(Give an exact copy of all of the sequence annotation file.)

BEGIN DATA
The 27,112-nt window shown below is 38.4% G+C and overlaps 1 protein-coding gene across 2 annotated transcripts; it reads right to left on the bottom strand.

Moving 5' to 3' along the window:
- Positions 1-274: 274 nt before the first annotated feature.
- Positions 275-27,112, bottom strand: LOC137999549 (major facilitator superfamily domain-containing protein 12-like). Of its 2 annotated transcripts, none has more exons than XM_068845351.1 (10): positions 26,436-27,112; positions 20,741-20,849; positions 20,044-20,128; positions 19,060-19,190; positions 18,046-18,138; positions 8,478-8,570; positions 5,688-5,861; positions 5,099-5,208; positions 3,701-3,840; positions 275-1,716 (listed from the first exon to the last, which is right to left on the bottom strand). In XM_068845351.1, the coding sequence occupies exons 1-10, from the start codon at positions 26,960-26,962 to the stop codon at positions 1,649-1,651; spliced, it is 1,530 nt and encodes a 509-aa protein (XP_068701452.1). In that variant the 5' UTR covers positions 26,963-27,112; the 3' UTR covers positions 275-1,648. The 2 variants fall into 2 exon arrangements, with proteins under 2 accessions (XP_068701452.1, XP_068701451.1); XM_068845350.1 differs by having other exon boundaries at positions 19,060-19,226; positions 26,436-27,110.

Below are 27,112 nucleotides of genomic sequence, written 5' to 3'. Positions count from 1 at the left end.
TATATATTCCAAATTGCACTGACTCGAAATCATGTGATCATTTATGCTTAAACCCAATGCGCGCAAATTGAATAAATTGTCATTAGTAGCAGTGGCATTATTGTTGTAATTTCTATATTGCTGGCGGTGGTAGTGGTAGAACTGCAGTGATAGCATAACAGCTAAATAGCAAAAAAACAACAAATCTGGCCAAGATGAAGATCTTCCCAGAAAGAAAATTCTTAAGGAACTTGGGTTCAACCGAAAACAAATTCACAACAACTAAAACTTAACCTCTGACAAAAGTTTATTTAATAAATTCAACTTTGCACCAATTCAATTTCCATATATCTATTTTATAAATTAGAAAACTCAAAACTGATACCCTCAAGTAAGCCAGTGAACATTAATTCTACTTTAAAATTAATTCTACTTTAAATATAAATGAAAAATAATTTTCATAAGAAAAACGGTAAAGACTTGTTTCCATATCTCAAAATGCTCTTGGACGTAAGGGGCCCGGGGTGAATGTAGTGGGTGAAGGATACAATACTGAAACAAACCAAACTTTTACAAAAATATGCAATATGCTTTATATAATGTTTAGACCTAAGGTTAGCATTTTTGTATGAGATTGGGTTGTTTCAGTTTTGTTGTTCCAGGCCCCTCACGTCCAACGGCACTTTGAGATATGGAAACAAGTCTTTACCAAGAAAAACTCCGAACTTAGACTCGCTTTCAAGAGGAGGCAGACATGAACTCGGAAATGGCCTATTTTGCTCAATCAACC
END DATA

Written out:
The 27,112-nt window shown below is 38.4% G+C and overlaps 1 protein-coding gene across 2 annotated transcripts; it reads right to left on the bottom strand.

Moving 5' to 3' along the window:
- Positions 1-274: 274 nt before the first annotated feature.
- Positions 275-27,112, bottom strand: LOC137999549 (major facilitator superfamily domain-containing protein 12-like). Of its 2 annotated transcripts, none has more exons than XM_068845351.1 (10): positions 26,436-27,112; positions 20,741-20,849; positions 20,044-20,128; positions 19,060-19,190; positions 18,046-18,138; positions 8,478-8,570; positions 5,688-5,861; positions 5,099-5,208; positions 3,701-3,840; positions 275-1,716 (listed from the first exon to the last, which is right to left on the bottom strand). In XM_068845351.1, the coding sequence occupies exons 1-10, from the start codon at positions 26,960-26,962 to the stop codon at positions 1,649-1,651; spliced, it is 1,530 nt and encodes a 509-aa protein (XP_068701452.1). In that variant the 5' UTR covers positions 26,963-27,112; the 3' UTR covers positions 275-1,648. The 2 variants fall into 2 exon arrangements, with proteins under 2 accessions (XP_068701452.1, XP_068701451.1); XM_068845350.1 differs by having other exon boundaries at positions 19,060-19,226; positions 26,436-27,110.

Below are 27,112 nucleotides of genomic sequence, written 5' to 3'. Positions count from 1 at the left end.
TATATATTCCAAATTGCACTGACTCGAAATCATGTGATCATTTATGCTTAAACCCAATGCGCGCAAATTGAATAAATTGTCATTAGTAGCAGTGGCATTATTGTTGTAATTTCTATATTGCTGGCGGTGGTAGTGGTAGAACTGCAGTGATAGCATAACAGCTAAATAGCAAAAAAACAACAAATCTGGCCAAGATGAAGATCTTCCCAGAAAGAAAATTCTTAAGGAACTTGGGTTCAACCGAAAACAAATTCACAACAACTAAAACTTAACCTCTGACAAAAGTTTATTTAATAAATTCAACTTTGCACCAATTCAATTTCCATATATCTATTTTATAAATTAGAAAACTCAAAACTGATACCCTCAAGTAAGCCAGTGAACATTAATTCTACTTTAAAATTAATTCTACTTTAAATATAAATGAAAAATAATTTTCATAAGAAAAACGGTAAAGACTTGTTTCCATATCTCAAAATGCTCTTGGACGTAAGGGGCCCGGGGTGAATGTAGTGGGTGAAGGATACAATACTGAAACAAACCAAACTTTTACAAAAATATGCAATATGCTTTATATAATGTTTAGACCTAAGGTTAGCATTTTTGTATGAGATTGGGTTGTTTCAGTTTTGTTGTTCCAGGCCCCTCACGTCCAACGGCACTTTGAGATATGGAAACAAGTCTTTACCAAGAAAAACTCCGAACTTAGACTCGCTTTCAAGAGGAGGCAGACATGAACTCGGAAATGGCCTATTTTGCTCAATCAACC